What skills and concepts do today’s software design students need? What is the best way for them to develop these and how can their learning be supported most effectively?
These questions are of crucial importance to Barry Spencer, Computing and IT tutor at Bromley College. Some of his innovative approaches were showcased at a recent open day. I was delighted to be invited in to take a closer look.
Learning and Teaching
Barry, who teaches students computer programming using the ‘C’ language, showed me some quick reference revision cards that he is trialling with Level 3 and 4 students. These laminated cards come in two sizes: credit card sized and pocket sized. They are printed with summary information about fundamental concepts, such as ‘C’ function types and each has a distinctive heading. However, there is more to these cards than first meets the eye… Whilst the printed material is useful in itself, students with Aurasma app installed on their mobile device can watch the content come to life, line by line, through an augmented reality video. This adds an engaging and enriching dimension, providing deeper engagement with the content. The portable format enables learners to access the revision material in short bursts of time whenever they like. Students can reinforce their learning on the move or other short periods, outside any dedicated ‘desk time’ used for their learning. Building on the experience with the revision cards, Barry is now introducing AR triggers into his lecture note handouts. Whilst all the concepts are covered in the notes, students can use the AR application to view related videos that further elaborate on the topic, developing the same ideas in different ways.
In addition to using AR for teaching, Barry is also helping Bromley introduce AR elements into their new brochure. They are hoping to draw in potential students with a more dynamic and engaging presentation than is possible in the traditional print medium.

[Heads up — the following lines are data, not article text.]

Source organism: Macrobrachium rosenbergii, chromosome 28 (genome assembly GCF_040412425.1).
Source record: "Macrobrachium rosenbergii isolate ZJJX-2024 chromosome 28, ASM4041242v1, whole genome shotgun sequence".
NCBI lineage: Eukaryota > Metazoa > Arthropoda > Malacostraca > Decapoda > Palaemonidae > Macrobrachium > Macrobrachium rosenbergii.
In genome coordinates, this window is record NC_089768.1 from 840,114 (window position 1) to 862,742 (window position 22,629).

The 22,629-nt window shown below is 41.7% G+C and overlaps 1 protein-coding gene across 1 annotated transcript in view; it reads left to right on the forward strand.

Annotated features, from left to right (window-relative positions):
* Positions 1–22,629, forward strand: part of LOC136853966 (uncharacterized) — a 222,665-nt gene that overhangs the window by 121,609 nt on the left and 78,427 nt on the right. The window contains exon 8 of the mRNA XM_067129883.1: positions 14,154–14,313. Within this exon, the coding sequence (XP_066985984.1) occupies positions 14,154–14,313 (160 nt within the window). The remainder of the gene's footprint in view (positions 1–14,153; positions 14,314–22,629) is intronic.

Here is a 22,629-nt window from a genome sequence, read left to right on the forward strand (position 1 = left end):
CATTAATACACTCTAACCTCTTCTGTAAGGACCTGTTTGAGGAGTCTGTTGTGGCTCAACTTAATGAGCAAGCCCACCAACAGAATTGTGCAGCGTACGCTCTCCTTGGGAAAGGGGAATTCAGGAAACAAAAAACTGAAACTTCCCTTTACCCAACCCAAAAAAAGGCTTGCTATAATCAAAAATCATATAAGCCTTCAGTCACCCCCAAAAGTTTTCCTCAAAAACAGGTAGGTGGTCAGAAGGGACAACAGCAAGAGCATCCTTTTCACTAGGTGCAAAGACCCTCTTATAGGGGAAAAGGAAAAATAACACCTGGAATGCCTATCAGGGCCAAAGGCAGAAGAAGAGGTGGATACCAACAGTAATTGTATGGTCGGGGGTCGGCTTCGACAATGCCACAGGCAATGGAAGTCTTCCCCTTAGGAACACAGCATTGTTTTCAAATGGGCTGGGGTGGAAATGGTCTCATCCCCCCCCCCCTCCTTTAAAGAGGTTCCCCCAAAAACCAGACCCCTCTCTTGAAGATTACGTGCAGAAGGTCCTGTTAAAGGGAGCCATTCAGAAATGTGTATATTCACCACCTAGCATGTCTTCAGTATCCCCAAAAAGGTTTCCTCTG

Barry’s Computing and IT students are likely to go on to work in the software industry at a time when the use of apps and AR technologies is becoming increasingly prevalent in our society. It must be useful for them to have first-hand experience of both the use of mobile apps for learning as well as of AR technologies to help to develop an understanding of the mechanics of what’s involved.
Barry is asking all those involved in the pilot, students and staff, for their views and experiences of the experiments. The questionnaire asks what types of videos they preferred, what format worked best and whether they think it helped their learning. It’s great to see examples of AR technology being used to support learning and teaching as well as marketing.
Analysing results from the questionnaire and monitoring usage and progress will help Bromley College and the wider community to better understand what we need to do to make the most of emerging technology for the benefit of our learners and society in general.
I look forward to returning in the future to find out what Barry has found works best for engaging students using AR.
Guardian higher education network blog:
Augmented reality in education: teaching tool or passing trend?
Excellence Gateway case study:
Kendal College: The 2012 Prospectus Featuring Augmented Reality case study
Jisc RSC London event report:
Augmented Reality Workshop, 14th November 2012